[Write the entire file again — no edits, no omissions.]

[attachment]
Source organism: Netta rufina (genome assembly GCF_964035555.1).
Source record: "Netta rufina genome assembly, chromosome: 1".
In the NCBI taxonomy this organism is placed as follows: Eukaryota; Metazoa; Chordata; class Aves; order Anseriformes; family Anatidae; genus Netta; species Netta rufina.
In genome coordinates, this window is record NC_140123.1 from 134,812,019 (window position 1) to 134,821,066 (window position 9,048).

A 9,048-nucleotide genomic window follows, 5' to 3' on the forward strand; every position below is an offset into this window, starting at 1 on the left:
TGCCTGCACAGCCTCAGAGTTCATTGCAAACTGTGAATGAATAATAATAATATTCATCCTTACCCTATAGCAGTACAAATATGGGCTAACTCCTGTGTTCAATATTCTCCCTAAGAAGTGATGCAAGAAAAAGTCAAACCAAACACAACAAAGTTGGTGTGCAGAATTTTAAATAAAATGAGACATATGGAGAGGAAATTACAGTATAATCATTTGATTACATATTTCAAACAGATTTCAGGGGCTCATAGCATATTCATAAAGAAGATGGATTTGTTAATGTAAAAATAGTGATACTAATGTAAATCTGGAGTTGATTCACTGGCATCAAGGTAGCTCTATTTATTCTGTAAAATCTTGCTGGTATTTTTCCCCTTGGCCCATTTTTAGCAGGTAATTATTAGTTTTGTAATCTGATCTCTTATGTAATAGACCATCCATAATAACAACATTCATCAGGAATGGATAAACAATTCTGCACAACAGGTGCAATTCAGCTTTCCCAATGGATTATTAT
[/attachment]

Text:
Source organism: Netta rufina (genome assembly GCF_964035555.1).
Source record: "Netta rufina genome assembly, chromosome: 1".
In the NCBI taxonomy this organism is placed as follows: Eukaryota; Metazoa; Chordata; class Aves; order Anseriformes; family Anatidae; genus Netta; species Netta rufina.
In genome coordinates, this window is record NC_140123.1 from 134,812,019 (window position 1) to 134,821,066 (window position 9,048).

A 9,048-nucleotide genomic window follows, 5' to 3' on the forward strand; every position below is an offset into this window, starting at 1 on the left:
TGCCTGCACAGCCTCAGAGTTCATTGCAAACTGTGAATGAATAATAATAATATTCATCCTTACCCTATAGCAGTACAAATATGGGCTAACTCCTGTGTTCAATATTCTCCCTAAGAAGTGATGCAAGAAAAAGTCAAACCAAACACAACAAAGTTGGTGTGCAGAATTTTAAATAAAATGAGACATATGGAGAGGAAATTACAGTATAATCATTTGATTACATATTTCAAACAGATTTCAGGGGCTCATAGCATATTCATAAAGAAGATGGATTTGTTAATGTAAAAATAGTGATACTAATGTAAATCTGGAGTTGATTCACTGGCATCAAGGTAGCTCTATTTATTCTGTAAAATCTTGCTGGTATTTTTCCCCTTGGCCCATTTTTAGCAGGTAATTATTAGTTTTGTAATCTGATCTCTTATGTAATAGACCATCCATAATAACAACATTCATCAGGAATGGATAAACAATTCTGCACAACAGGTGCAATTCAGCTTTCCCAATGGATTATTAT